18. 18. How does Specialization work? Outbound Prospecting Inbound Lead Qualification Inbound Leads Account Executives (Closers) Customer Success or Account Managers (Farmers)
  19. 19. Outbound BDRs fit here: Outbound Prospecting Inbound Lead Qualification Account Executives (Closers) Customer Success or Account Managers (Farmers) Inbound Leads Research
  20. 20. When is it appropriate to Specialize?  As soon as you can afford to have more than two sales reps
  21. 21. Who should you hire? - Company 1  If I have 3 similar candidates  (which at this level happens all the time)  If one of them played college sports they will win  Someone who is a good listener, challenger  They show up prepared  They ask great questions  And can tell a story
  22. 22. Who should you hire? - Company 2  We hire right out of college  We recruit smart kids from good colleges  Our best luck has been hiring kids with business degree backgrounds - ie: Bentley, Babson, Bryant  But honestly, any smart, very curious, passionate and hard working, recent grad will do
  23. 23. Who should you hire? - Company 3  Hungry, creative and thick skinned  It's all about getting someone's attention so being creative with your voicemails and emails is important  You will get a lot of "no" so you need thick skin and a short memory
  24. 24. How much should you expect to pay?  Company 2  40K base salary  8K annual bonus - 2K per quarter  with the ability to over achieve  Bridge Group  Approx. $47,000 in base  $71,600 in total comp  Lower or higher based on location or target market  E.g. in Silicon Valley, SDRs with significant experience calling enterprise accounts and decision makers can make over $100K in annual target compensation
  25. 25. What results can you expect to see?  Measured in Demos or Meetings:  Company No. 1  20 per month  Company No. 3  8 per month  Other Data I have seen  15-30 per month
  26. 26. What is the Cost of each Meeting/Demo?  20 leads per BDR per month  BDR Cost  $71k total cost  Plus 40% overheads  Equals $99k annually  Cost per meeting: $414
  27. 27. How long will it take for them to ramp up?  Company No 1.  2-4 weeks to start being productive  2-3 months to be fully ramped up  After about 6 months it's possible that they are ready for inside sales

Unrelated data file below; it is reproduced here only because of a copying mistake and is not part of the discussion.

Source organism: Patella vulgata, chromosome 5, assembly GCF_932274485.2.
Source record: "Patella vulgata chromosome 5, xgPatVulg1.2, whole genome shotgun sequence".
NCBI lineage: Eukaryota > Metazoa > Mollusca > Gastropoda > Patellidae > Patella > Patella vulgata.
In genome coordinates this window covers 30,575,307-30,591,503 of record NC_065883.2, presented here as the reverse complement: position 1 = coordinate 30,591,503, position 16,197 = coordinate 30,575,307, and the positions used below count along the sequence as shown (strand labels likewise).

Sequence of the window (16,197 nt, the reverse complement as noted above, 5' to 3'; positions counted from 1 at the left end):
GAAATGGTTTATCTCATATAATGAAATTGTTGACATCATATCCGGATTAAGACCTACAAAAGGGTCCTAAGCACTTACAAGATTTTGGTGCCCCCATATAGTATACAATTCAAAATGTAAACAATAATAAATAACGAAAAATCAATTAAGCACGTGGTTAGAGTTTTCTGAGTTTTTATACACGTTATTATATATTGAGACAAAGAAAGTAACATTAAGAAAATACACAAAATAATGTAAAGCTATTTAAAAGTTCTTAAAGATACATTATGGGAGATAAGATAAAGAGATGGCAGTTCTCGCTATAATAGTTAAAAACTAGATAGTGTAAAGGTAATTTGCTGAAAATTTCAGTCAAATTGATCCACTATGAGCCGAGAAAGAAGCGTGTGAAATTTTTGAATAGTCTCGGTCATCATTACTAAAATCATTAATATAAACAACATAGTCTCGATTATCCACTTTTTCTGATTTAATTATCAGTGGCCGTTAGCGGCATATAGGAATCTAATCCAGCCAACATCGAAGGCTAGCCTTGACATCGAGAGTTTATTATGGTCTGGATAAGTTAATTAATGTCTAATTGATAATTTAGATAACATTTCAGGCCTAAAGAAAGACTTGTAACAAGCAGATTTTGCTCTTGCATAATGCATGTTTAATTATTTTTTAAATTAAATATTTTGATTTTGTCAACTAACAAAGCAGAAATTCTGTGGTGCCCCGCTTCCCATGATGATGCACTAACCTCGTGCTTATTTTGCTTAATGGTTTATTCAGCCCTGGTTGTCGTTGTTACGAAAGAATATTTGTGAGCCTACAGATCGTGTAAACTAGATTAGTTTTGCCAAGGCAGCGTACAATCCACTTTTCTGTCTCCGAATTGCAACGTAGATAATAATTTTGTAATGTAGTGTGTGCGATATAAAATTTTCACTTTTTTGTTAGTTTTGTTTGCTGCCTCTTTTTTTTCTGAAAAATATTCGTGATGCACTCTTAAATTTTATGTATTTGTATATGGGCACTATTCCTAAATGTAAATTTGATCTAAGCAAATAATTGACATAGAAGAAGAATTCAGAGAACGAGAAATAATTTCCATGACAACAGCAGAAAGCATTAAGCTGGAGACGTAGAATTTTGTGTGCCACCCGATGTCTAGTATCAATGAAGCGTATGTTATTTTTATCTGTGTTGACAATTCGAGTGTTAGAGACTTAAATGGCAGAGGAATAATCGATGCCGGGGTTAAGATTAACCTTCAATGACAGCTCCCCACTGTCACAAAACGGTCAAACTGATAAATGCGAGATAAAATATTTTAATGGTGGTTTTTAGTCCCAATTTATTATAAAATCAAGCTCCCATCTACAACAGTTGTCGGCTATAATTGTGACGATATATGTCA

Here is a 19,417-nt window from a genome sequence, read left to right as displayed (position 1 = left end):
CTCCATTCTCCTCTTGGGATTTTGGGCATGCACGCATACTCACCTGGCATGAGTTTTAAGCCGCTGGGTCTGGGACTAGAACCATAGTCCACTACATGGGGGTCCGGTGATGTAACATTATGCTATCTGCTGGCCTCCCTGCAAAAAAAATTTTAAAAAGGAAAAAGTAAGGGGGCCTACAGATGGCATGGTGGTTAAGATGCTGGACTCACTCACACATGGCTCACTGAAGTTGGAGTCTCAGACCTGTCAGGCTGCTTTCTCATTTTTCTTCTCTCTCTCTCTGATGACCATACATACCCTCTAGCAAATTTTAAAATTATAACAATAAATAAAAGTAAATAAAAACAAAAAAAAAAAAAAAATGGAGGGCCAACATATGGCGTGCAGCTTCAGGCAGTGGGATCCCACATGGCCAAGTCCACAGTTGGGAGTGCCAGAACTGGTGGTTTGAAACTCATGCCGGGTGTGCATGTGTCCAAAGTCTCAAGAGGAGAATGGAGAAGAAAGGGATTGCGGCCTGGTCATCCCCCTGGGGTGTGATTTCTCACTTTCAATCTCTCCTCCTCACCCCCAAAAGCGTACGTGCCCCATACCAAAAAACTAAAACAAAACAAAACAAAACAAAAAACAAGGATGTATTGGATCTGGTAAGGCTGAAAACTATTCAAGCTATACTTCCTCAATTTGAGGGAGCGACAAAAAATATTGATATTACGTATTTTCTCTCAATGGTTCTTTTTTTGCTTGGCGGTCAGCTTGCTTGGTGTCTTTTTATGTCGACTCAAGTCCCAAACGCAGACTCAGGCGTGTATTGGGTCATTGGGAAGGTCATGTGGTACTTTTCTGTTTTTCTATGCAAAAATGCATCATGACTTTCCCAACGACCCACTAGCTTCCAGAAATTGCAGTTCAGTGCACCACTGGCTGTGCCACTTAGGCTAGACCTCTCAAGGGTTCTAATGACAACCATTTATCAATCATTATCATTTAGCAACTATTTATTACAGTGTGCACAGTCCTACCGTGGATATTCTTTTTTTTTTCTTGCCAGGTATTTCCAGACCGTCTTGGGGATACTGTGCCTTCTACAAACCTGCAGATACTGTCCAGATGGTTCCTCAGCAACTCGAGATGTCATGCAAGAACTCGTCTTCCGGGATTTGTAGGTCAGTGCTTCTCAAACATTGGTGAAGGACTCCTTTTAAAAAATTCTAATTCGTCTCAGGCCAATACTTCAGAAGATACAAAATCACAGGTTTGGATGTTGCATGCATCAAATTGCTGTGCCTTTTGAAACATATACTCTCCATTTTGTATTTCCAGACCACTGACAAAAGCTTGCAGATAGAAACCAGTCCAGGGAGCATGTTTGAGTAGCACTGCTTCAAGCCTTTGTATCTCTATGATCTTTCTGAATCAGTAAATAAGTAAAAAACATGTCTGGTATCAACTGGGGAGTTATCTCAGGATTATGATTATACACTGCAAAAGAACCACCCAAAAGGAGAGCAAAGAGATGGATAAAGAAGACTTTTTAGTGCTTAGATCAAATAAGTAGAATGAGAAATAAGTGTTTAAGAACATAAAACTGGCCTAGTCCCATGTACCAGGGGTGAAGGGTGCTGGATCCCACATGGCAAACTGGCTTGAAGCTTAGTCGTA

28. 28. Lessons learned – from Aaron Ross  Aaron Ross – set up this function at Salesforce.com  Lesson One:  Finding the right person to call is the hardest part “If I could find the right person, I could usually have a productive business conversation with them. It was just a pain in the ass to find them, especially in the F5000 size companies!”
  29. 29. Aaron Ross: Breakthrough  In Desperation, I Tried An Experiment:  I’d always assumed that mass emailing executives wouldn’t work. Don’t I need to carefully craft each email to them to make it personal?  I wrote one email that was a classic salesy cold calling letter: “Do you have these challenges? X, Y Z…”.  I also wrote a totally “short and sweet” different email simply asking for a referral to the right person at the company.
  30. 30. Aaron Ross: Breakthrough  On a Friday afternoon, I sent two mass emails from Salesforce.com:  100 of the “classic salesy” emails to F5000 executives,  100 of the “short and sweet” emails to the same kind of list.
  31. 31. Aaron Ross: Breakthrough  Out of 200 emails I sent, I had 10 responses back!  Response rate for the “salesy” email: 0%.  Response rate for the “short and sweet” email: 10%.  Again, these were from C-level and VP-level executives at large companies.  At least five of the emails I received from the short and sweet campaign were positive …  referring me to other people in the organization as the best person for a conversation about sales force automation.
  32. 32. Aaron Ross: Breakthrough  I discovered that mass emailing C-level F5000 executives, with specific kinds of emails, can generate 9%+ response rates  Those high response rates (8-10% or more) from high-level executives have held true year after year, even with my current clients, seven years later.
  33. 33. Aaron Ross: Breakthrough  Use a referral/researching approach rather than cold calling people directly.  You can generate quality referrals from cold contacts who have never heard of you via short and sweet email templates  NEVER SELL in these “request for referral” emails
  34. 34. Case Study: Acquia Metrics after One Year  Created extra $6 million in Sales Qualified Leads  Closed $3 million in revenue already  … from the first 18 months of pipeline generation  (which will multiply fast now that the flywheel is rolling)  Grew prospecting team from 3 to 25 reps (USA & UK)  Added a manager in each location  Creating an extra $2m in pipeline per ramped rep  … or about $12-$15m in qualified sales pipeline/quarter  … and still growing  many prospectors are still ramping because the team is growing so fast  Prospecting went from generating nothing to creating 40% of the new business sales pipeline.  Read the full case study here:  http://predictablerevenue.com/blog/case-study-acquia-on-the-100million-revenue-growth-track-trajectory